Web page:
RNC broadens search for city to host convention celebration

Republican Party officials are in the process of scouting at least ten cities across at least seven states as the party scrambles to find a new location to host portions of this summer's Republican National Convention.

As Fox News reported earlier this week, the Republican National Committee (RNC) is moving toward holding the official business of its quadrennial presidential nominating convention in the original host city of Charlotte, N.C. – and the main celebrations in another city.

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An RNC official confirmed to Fox News that visits by scouting teams are underway, saying “if they aren’t already on the ground, they’ll be visiting in the coming days.”

And the list of cities in contention has grown in the past couple of days. It now includes Jacksonville, Orlando, and Tampa in Florida; Atlanta and Savannah in Georgia; Nashville, Tenn.; Dallas, Texas; Phoenix, Ariz.; Las Vegas, Nev.; and New Orleans, Louisiana.

Republican governors in Georgia, Florida and Tennessee have all said in recent days that they would welcome the convention.

An RNC official tells Fox News there’s a possibility that multiple cities could hold the celebratory portions of the convention.

“A lot of this is fluid,” said the official, who asked for anonymity to speak more freely. “There isn’t a firm timeline set on this. We want to do our due diligence with the cities that have expressed interest and make sure that we’re getting all the information possible for the one gentleman that makes the ultimate decision on what we want to do and that’s what we’re in the process of doing.”

But RNC officials stress that the mechanics of the convention will still be held in Charlotte, which was selected two years ago by the party as the site of the 2020 convention.

“The RNC’s Executive Committee has voted unanimously to allow the official business of the national convention to continue in Charlotte. Many other cities are eager to host the president’s acceptance of the nomination, and we are currently in talks with several of them to host that celebration,” RNC Communications Director Michael Ahrens told Fox News.

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The party is contractually obligated to conduct some of its convention business in Charlotte and RNC Chairwoman Ronna McDaniel said in an interview Thursday with Gray Television that “we are not dropping Charlotte as the convention site.”

The moves by the RNC come after  President Trump tweeted this week that the GOP is “now forced to seek another” location other than Charlotte to host the convention, which is scheduled to start on Aug. 24.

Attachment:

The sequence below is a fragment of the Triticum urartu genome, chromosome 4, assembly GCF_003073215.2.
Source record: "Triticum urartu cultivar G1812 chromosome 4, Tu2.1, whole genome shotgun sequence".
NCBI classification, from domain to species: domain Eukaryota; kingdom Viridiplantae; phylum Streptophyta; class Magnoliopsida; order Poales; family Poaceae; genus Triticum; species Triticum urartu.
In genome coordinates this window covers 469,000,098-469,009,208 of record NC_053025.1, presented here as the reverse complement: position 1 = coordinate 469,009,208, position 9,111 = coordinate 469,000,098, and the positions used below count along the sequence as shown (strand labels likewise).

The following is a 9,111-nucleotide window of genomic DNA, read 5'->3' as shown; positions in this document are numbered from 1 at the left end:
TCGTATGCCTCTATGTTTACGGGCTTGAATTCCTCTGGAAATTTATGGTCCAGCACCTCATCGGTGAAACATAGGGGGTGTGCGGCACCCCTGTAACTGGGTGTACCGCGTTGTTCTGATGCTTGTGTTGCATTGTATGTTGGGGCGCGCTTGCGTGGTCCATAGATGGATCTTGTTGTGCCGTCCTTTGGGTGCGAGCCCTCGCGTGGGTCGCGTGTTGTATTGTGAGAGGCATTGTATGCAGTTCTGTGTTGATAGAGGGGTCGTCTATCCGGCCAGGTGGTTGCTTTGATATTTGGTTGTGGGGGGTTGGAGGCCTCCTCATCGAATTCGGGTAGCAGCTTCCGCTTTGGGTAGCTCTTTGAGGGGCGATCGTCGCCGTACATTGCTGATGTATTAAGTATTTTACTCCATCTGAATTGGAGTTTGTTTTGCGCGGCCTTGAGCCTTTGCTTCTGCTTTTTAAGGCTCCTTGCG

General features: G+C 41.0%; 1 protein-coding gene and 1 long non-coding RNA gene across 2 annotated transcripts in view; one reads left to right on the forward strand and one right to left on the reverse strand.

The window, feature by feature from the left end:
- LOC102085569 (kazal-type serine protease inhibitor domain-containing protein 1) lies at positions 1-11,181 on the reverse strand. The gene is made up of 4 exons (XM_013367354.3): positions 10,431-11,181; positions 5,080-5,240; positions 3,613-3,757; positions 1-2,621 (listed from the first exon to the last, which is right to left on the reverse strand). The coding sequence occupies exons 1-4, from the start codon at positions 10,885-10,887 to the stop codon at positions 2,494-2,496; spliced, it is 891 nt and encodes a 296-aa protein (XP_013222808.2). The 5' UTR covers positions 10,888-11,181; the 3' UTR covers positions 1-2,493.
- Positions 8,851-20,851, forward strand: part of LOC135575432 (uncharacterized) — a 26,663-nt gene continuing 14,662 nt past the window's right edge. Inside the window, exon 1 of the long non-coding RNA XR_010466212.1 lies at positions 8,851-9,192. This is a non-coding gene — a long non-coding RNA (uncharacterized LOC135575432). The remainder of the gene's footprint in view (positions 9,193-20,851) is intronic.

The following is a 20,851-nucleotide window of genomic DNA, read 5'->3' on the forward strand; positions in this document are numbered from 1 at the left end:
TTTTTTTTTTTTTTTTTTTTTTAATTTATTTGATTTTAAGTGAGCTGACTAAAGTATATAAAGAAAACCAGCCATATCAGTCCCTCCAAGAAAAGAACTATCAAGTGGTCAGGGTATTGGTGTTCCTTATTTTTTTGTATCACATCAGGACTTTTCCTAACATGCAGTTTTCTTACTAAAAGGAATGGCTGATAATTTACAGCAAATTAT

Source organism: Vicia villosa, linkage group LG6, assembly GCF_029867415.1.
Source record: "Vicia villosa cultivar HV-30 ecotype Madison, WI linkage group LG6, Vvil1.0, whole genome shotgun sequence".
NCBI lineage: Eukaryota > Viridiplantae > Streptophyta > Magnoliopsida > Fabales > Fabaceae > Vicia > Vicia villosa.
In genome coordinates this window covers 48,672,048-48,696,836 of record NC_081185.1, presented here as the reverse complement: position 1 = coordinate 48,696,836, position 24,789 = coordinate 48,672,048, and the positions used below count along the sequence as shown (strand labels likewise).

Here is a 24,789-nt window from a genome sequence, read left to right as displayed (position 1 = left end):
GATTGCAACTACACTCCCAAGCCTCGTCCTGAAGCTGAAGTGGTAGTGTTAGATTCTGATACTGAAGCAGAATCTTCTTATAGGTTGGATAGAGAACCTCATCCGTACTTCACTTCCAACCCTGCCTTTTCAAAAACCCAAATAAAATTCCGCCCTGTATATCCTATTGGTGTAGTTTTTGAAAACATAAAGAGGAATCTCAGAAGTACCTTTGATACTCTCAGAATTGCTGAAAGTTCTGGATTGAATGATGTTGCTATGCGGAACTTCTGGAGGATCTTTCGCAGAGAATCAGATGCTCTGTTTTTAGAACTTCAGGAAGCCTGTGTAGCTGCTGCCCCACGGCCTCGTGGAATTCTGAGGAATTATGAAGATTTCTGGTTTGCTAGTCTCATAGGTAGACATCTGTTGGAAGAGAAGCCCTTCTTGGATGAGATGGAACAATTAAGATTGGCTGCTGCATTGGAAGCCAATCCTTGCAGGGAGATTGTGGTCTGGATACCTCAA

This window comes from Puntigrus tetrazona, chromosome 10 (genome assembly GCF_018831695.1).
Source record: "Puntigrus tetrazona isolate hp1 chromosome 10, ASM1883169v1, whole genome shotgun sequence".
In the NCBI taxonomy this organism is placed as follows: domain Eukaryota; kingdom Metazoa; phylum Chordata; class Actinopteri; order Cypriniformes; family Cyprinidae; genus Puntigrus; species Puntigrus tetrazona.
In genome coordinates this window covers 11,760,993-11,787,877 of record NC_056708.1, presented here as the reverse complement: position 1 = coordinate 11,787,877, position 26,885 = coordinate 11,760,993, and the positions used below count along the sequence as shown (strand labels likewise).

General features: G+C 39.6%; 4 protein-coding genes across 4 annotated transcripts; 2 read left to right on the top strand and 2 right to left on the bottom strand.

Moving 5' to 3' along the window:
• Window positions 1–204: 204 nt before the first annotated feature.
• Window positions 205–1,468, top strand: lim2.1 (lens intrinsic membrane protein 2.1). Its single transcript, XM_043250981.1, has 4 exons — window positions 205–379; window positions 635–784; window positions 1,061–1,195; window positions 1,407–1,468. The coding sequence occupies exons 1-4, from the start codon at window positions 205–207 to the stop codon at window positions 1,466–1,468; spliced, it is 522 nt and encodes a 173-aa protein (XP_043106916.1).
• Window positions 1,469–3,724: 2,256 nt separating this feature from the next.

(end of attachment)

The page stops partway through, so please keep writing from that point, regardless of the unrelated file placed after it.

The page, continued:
The president’s announcement came after North Carolina's Democratic governor said GOP leaders needed to provide plans for a scaled-down event due to coronavirus pandemic health concerns. The party pressed for a full convention, which Gov. Roy Cooper essentially said they could not accommodate.

The fireworks over the Charlotte convention come after tense negotiations in recent weeks between Republican Party officials and Cooper’s team. The president, who aims to hold a regular in-person convention packed with thousands of officials, lawmakers, delegates, and party activists and supporters amid the coronavirus, has repeatedly fired away at Cooper over the past week.

After Cooper wrote a letter to the top convention organizer and McDaniel that "planning for a scaled-down convention with fewer people, social distancing and face coverings is a necessity,” the president returned fire on Twitter.

@NC_Governor Roy Cooper and his representatives refuse to guarantee that we can have use of the Spectrum Arena - Spend millions of dollars, have everybody arrive, and then tell them they will not be able to gain entry. Governor Cooper is still in Shelter-In-Place Mode, and not allowing us to occupy the arena as originally anticipated and promised,” Trump charged.

The RNC repeatedly urged Cooper to commit to allowing as many as 19,000 people in Charlotte’s Spectrum Center. But Cooper said that it’s unlikely that virus trends would allow a full-capacity nominating convention.

“We think it is unlikely that we would be to the point at the end of August to be able to have a jam-packed 19,000-person convention in the Spectrum arena," Cooper told reporters. "So the likelihood of it being in Charlotte depends upon the RNC’s willingness to discuss with us a scaled-down convention, which we would like to do.”